Billions of dollars go unclaimed by their rightful owners every year. This article will show you how to use Unclaimed.org and TreasuryHunt.gov to safely determine whether or not you're owed money in a number of forms from a wide range of entities.
Organizations including states and federal agencies currently hold about $58 billion - or about $186 per American citizens - in assets that remain unclaimed, CNN reports, and it is fairly simple to determine whether any of that money is yours to collect.
The money may come from sources as varied as abandoned bank and stock accounts, unclaimed life insurance payouts and unclaimed pension benefits.
Two official, easy-to-use websites have been set up for the express purpose of helping you figure out if you could be owed money you may not even know exists.
The first is Unclaimed.org. This website is an organized, state-by-state database that allows you to instantly be taken to your state government's homepage for unclaimed funds clearing.
And it could be very lucrative if you're one of thousands of Americans who are owed money or other assets, as the office of the New York state comptroller estimates that $12 billion in lost money is currently going unclaimed in the Empire State alone.
Unclaimed funds can come from a number of sources as "banks, insurance companies, utilities, investment companies and many other businesses are required by State law to surrender inactive accounts to the State," according to the New York comptroller, and the same is true across the U.S.
To use Unclaimed.org, first click this link to be taken to the site's homepage, where you will see an interactive map of North America. Click on the state (or even Canadian province) in which you currently reside and you will be taken to the unclaimed funds clearing site operated by that state's government.
Unclaimed.org is an invaluable resource because you don't have to search to figure out where to claim funds, you simply click on a state and there you are: the official site for that state's unclaimed fund search.
Once you're taken to your state's unclaimed money page, you simply type your name and/or other identifying information, and you will instantly be told whether or not you have any money being held by the state until you come forward to claim it. If you do, specific instructions will be provided, describing how you can obtain your money.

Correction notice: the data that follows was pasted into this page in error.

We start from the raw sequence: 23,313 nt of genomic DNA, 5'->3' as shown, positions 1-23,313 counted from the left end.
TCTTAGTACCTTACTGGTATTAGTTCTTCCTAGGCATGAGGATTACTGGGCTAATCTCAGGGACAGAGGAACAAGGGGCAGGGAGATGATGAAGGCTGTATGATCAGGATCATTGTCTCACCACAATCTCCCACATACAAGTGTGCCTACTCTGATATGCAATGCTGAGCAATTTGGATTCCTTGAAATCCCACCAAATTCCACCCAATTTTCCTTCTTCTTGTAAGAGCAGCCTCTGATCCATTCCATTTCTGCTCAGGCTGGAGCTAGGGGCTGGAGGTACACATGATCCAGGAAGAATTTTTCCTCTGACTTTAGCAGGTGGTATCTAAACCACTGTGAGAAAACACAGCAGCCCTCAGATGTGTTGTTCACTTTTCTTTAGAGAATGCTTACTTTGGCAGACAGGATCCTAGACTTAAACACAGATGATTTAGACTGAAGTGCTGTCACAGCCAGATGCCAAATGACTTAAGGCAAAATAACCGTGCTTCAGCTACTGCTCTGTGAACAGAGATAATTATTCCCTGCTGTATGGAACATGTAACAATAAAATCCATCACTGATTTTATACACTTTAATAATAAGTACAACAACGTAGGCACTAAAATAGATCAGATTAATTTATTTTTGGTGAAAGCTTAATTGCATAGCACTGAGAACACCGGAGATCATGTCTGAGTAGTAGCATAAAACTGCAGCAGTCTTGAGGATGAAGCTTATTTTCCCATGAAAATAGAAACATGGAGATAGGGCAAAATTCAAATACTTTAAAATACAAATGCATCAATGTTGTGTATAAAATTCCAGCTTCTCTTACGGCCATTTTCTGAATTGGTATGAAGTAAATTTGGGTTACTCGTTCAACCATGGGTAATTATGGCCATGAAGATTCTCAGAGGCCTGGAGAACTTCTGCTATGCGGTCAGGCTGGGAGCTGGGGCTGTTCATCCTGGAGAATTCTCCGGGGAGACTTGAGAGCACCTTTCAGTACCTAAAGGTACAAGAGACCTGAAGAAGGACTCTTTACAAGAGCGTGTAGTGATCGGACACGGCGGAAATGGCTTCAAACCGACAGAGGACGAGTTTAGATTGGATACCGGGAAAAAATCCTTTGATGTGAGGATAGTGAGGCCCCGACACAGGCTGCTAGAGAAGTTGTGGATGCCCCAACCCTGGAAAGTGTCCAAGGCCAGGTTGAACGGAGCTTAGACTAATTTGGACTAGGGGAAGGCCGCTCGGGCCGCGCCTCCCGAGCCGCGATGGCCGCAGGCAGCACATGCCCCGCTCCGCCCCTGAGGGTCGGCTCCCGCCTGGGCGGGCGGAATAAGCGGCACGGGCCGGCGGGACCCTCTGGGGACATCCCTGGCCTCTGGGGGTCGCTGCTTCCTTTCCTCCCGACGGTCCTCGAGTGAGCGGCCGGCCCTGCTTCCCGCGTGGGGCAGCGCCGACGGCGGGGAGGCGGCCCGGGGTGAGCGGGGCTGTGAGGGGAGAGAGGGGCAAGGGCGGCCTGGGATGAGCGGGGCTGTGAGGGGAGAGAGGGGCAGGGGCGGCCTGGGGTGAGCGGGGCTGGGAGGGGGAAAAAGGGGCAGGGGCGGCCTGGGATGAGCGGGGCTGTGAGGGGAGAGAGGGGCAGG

And don't stop there. You should repeat this process for every state in which you have ever owned a residence or lived for any period of time, as well as any state where you may have held an account of any kind. The process is free and it takes very little time, and there could be money in it for you so it's well worth the effort.
In fact, it can be a huge windfall, as last year a Missouri woman claimed $6.1 million in unclaimed funds, in what is believed to be the biggest property claim in American history.
After you've checked for any unclaimed money individual states may be holding as they wait for you to claim it, be sure to visit TreasuryHunt.gov as well. Run by the federal government, TreasuryHunt.gov is an online portal for determining if the U.S. government is holding onto any funds that are owed to you.
Begin by clicking this link to be taken to the TreasuryHunt.gov homepage. When you arrive at the homepage, scroll to the bottom and click the "Start Here" button, which will take you to a page that asks for your Social Security Number/Employee Identification Number (it's a real federal government site, so you shouldn't be concerned about identity theft when submitting it here.)
Enter your digits, then hit "Search" to find out if you're owed any money that is being held by the U.S. government. And the chances that you are owed money are not that low, as apparently more than 25,000 payments are turned over to the Treasury Department each year as undeliverable, meaning that one of those payments may be yours to claim.
So good luck to you when checking both Unclaimed.org and TreasuryHunt.gov to find out if you have any money you can claim. It's an easy, safe process run by the federal government and state governments, so you've got nothing left to lose, and perhaps a lot to gain.
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